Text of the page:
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Tipping in Two-Sided Markets with Asymmetric Platforms

Listed author(s):
  • Alex Gold

    (Bipartisan Policy Center)

  • Christiaan Hogendorn

    ()

    (Economics Department, Wesleyan University)

This paper examines tipping in the Armstrong (2006) two-sided market model. By adding simple cost asymmetries to the original model, we show that the model is quite robust to di erences in network size and deviations from 50-50 market share. It well represents situations where asymmetries compensate for one another; for example, one platform might incur marginal costs to court developers and make up for it with lower costs to users. Our tests also make clear that there is an implicit stand-alone utility in the Armstrong model even when it is not specifically modeled. These results improve interpretation of the many studies that use the Armstrong model for policy analysis.

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File URL: http://repec.wesleyan.edu/pdf/chogendorn/2015001_hogendorn.pdf
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Paper provided by Wesleyan University, Department of Economics in its series Wesleyan Economics Working Papers with number 2015-001.

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Length: 15 pages
Date of creation: Feb 2015
Handle: RePEc:wes:weswpa:2015-001
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  1. Attila Ambrus & Rossella Argenziano, 2009. "Asymmetric Networks in Two-Sided Markets," American Economic Journal: Microeconomics, American Economic Association, vol. 1(1), pages 17-52, February.
  2. Economides, Nicholas & Tåg, Joacim, 2012. "Network neutrality on the Internet: A two-sided market analysis," Information Economics and Policy, Elsevier, vol. 24(2), pages 91-104.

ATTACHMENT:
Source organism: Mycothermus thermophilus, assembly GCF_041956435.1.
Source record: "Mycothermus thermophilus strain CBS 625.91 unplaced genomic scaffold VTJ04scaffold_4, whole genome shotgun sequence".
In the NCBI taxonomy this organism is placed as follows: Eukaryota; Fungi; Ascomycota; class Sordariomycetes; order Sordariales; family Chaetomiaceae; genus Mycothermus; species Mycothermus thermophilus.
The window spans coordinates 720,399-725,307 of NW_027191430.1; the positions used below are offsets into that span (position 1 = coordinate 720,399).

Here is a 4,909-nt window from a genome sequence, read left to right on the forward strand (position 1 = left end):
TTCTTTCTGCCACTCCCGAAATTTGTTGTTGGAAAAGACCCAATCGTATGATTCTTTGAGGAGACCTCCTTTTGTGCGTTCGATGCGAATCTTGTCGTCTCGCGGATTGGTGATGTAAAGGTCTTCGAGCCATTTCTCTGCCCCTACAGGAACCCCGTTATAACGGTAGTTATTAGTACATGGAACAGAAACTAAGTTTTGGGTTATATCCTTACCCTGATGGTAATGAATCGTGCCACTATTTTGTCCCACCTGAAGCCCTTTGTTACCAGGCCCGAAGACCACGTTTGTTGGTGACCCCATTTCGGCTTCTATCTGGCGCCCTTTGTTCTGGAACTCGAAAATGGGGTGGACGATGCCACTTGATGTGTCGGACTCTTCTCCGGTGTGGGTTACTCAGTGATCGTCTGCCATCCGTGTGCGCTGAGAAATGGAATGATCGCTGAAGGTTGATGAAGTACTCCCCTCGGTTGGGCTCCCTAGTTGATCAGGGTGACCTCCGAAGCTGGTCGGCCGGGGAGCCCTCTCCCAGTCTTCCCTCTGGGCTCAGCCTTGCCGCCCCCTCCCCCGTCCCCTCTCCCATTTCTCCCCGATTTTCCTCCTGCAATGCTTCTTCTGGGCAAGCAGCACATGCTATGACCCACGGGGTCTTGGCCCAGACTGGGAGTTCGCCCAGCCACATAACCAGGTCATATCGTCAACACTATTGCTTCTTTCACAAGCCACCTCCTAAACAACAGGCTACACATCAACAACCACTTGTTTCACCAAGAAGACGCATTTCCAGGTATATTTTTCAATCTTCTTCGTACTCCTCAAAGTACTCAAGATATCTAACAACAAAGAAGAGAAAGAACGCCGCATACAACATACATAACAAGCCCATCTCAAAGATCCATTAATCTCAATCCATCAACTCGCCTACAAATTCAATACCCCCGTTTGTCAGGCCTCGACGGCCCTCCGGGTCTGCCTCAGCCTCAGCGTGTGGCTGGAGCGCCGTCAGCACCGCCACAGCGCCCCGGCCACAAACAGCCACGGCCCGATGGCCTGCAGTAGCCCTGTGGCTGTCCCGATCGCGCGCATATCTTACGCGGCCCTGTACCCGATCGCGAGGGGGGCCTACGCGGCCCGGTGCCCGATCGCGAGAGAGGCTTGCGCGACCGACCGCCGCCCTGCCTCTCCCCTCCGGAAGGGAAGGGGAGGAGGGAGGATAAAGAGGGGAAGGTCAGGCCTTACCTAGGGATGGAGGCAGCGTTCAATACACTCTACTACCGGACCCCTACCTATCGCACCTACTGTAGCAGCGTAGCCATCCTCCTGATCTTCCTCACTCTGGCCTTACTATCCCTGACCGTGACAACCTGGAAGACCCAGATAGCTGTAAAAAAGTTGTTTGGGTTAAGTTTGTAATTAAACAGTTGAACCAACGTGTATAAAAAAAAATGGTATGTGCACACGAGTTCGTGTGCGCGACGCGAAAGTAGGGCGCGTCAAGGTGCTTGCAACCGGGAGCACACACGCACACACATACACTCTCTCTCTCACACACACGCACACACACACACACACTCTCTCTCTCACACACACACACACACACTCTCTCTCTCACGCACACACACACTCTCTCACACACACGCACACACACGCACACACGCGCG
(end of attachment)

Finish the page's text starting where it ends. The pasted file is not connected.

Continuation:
3. Andrei Hagiu, 2009. "Two-Sided Platforms: Product Variety and Pricing Structures," Journal of Economics & Management Strategy, Wiley Blackwell, vol. 18(4), pages 1011-1043, December.
  4. Marc Rysman, 2009. "The Economics of Two-Sided Markets," Journal of Economic Perspectives, American Economic Association, vol. 23(3), pages 125-143, Summer.
  5. Hildebrand, Thomas, 2012. "Estimating network effects in two-sided markets without data on prices and quantities," Economics Letters, Elsevier, vol. 117(3), pages 585-588.
  6. Rasch, Alexander & Wenzel, Tobias, 2013. "Piracy in a two-sided software market," Journal of Economic Behavior & Organization, Elsevier, vol. 88(C), pages 78-89.
  7. Evans David S. & Schmalensee Richard, 2010. "Failure to Launch: Critical Mass in Platform Businesses," Review of Network Economics, De Gruyter, vol. 9(4), pages 1-28, December.
  8. repec:hrv:faseco:4589709 is not listed on IDEAS
  9. Rasch, Alexander & Wenzel, Tobias, 2014. "Content provision and compatibility in a platform market," Economics Letters, Elsevier, vol. 124(3), pages 478-481.
  10. Bolt, Wilko & Tieman, Alexander F., 2008. "Heavily skewed pricing in two-sided markets," International Journal of Industrial Organization, Elsevier, vol. 26(5), pages 1250-1255, September.
  11. Lin Panlang, 2011. "Market Provision of Program Quality in the Television Broadcasting Industry," The B.E. Journal of Economic Analysis & Policy, De Gruyter, vol. 11(1), pages 1-22, March.
  12. Jay Pil Choi, 2010. "TYING IN TWO-SIDED MARKETS WITH MULTI-HOMING -super-," Journal of Industrial Economics, Wiley Blackwell, vol. 58(3), pages 607-626, 09.
  13. Mark Armstrong & Julian Wright, 2007. "Two-sided Markets, Competitive Bottlenecks and Exclusive Contracts," Economic Theory, Springer;Society for the Advancement of Economic Theory (SAET), vol. 32(2), pages 353-380, August.
  14. Jean-Pierre H. Dubé & Günter J. Hitsch & Pradeep K. Chintagunta, 2010. "Tipping and Concentration in Markets with Indirect Network Effects," Marketing Science, INFORMS, vol. 29(2), pages 216-249, 03-04.
  15. Sun Mingchun & Tse Edison, 2007. "When Does the Winner Take All in Two-Sided Markets?," Review of Network Economics, De Gruyter, vol. 6(1), pages 1-25, March.
  16. Corts, Kenneth S. & Lederman, Mara, 2009. "Software exclusivity and the scope of indirect network effects in the U.S. home video game market," International Journal of Industrial Organization, Elsevier, vol. 27(2), pages 121-136, March.
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